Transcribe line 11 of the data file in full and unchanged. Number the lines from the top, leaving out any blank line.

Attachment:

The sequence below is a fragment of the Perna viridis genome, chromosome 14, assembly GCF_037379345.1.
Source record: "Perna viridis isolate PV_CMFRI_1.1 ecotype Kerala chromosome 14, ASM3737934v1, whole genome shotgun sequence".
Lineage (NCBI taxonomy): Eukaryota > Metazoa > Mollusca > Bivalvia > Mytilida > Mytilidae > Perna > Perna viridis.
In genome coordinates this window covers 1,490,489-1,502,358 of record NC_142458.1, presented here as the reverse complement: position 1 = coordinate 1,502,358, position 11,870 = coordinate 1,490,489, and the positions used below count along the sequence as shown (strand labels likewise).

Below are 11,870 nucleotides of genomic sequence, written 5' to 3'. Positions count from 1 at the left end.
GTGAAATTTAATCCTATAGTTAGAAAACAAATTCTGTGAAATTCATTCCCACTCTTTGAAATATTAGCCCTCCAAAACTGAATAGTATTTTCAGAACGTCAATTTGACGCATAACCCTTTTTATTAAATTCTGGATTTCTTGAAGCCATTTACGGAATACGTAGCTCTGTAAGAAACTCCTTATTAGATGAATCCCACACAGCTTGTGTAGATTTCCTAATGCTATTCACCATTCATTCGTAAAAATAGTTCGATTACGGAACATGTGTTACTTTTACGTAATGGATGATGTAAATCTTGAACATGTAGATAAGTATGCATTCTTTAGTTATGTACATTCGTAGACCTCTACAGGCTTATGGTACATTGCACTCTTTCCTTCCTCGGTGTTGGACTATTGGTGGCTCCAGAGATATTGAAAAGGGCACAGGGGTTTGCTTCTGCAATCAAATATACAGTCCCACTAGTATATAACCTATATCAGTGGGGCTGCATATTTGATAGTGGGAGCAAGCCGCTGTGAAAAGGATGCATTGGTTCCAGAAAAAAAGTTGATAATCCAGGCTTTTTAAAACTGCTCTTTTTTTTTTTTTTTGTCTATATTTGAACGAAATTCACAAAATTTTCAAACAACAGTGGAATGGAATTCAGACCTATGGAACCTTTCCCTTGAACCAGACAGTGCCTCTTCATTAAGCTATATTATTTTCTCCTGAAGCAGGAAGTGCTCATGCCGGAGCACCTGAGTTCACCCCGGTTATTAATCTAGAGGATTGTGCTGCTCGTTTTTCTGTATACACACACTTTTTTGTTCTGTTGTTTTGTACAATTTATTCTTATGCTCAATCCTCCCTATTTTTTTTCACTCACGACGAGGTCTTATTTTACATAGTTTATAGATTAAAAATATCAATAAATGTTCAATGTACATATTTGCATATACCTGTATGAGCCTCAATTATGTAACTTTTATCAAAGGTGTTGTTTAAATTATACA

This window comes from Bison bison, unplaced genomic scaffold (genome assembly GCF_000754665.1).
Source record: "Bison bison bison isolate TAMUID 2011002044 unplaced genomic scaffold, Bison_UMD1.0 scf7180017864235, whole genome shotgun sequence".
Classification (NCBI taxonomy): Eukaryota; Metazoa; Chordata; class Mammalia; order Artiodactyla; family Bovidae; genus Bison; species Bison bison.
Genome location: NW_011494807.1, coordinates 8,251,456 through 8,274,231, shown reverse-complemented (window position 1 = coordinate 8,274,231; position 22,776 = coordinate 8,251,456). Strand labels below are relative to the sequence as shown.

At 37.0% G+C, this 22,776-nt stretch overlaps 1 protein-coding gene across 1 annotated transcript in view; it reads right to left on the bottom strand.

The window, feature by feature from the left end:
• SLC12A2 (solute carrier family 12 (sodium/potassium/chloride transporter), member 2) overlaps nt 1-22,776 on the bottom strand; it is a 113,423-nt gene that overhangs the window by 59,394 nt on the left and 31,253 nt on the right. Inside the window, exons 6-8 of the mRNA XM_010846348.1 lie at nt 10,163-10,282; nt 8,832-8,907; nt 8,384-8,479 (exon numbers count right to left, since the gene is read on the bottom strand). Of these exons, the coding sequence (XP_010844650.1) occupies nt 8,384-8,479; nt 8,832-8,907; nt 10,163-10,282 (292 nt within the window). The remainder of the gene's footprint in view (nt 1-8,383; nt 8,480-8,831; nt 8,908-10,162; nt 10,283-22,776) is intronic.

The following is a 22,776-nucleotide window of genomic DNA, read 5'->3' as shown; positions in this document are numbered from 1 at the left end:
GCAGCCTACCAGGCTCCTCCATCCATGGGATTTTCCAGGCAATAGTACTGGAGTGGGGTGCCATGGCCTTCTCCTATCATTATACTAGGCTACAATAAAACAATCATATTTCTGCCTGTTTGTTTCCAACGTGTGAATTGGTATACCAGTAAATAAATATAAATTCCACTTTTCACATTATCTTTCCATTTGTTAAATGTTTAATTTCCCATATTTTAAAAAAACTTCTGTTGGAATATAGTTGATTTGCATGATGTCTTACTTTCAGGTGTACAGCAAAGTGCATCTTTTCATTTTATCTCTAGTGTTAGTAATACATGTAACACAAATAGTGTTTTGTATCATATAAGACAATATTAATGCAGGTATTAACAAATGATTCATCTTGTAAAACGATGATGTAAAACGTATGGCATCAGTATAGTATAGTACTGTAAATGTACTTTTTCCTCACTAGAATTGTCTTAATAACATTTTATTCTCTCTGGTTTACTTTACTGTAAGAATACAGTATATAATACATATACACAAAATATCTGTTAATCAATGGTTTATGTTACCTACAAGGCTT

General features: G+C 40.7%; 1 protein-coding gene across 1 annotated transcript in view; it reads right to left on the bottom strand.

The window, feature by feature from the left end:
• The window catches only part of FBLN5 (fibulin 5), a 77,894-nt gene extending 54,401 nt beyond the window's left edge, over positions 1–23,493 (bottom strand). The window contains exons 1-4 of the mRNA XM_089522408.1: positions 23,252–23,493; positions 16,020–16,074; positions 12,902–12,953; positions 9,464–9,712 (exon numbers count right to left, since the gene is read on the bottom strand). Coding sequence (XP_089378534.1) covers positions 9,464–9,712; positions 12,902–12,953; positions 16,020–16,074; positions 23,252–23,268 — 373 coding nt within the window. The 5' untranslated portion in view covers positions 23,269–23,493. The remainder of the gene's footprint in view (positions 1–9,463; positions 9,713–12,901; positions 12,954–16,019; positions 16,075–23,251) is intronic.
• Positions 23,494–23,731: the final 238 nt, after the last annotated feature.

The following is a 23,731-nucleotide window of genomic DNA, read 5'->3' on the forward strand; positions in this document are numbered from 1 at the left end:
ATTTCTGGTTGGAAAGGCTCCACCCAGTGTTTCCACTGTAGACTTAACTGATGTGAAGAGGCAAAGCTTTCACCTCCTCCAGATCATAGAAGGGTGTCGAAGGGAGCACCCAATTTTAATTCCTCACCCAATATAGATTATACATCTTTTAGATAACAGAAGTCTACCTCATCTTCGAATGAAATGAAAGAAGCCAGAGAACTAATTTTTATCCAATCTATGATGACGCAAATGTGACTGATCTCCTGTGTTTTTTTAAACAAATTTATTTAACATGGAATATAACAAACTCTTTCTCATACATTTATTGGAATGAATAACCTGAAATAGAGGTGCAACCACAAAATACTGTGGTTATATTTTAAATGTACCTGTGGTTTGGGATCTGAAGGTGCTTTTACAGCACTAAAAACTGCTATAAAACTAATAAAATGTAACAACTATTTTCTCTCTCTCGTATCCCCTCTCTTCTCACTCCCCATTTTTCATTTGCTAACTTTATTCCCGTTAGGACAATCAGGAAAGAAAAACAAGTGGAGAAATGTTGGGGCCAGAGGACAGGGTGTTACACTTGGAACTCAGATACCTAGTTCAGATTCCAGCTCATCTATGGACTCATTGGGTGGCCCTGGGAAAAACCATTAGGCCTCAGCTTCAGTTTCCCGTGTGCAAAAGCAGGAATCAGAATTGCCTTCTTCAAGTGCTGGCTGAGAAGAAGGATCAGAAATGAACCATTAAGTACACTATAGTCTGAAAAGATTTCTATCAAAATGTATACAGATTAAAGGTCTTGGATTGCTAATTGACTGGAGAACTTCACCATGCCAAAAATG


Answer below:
At 37.0% G+C, this 22,776-nt stretch overlaps 1 protein-coding gene across 1 annotated transcript in view; it reads right to left on the bottom strand.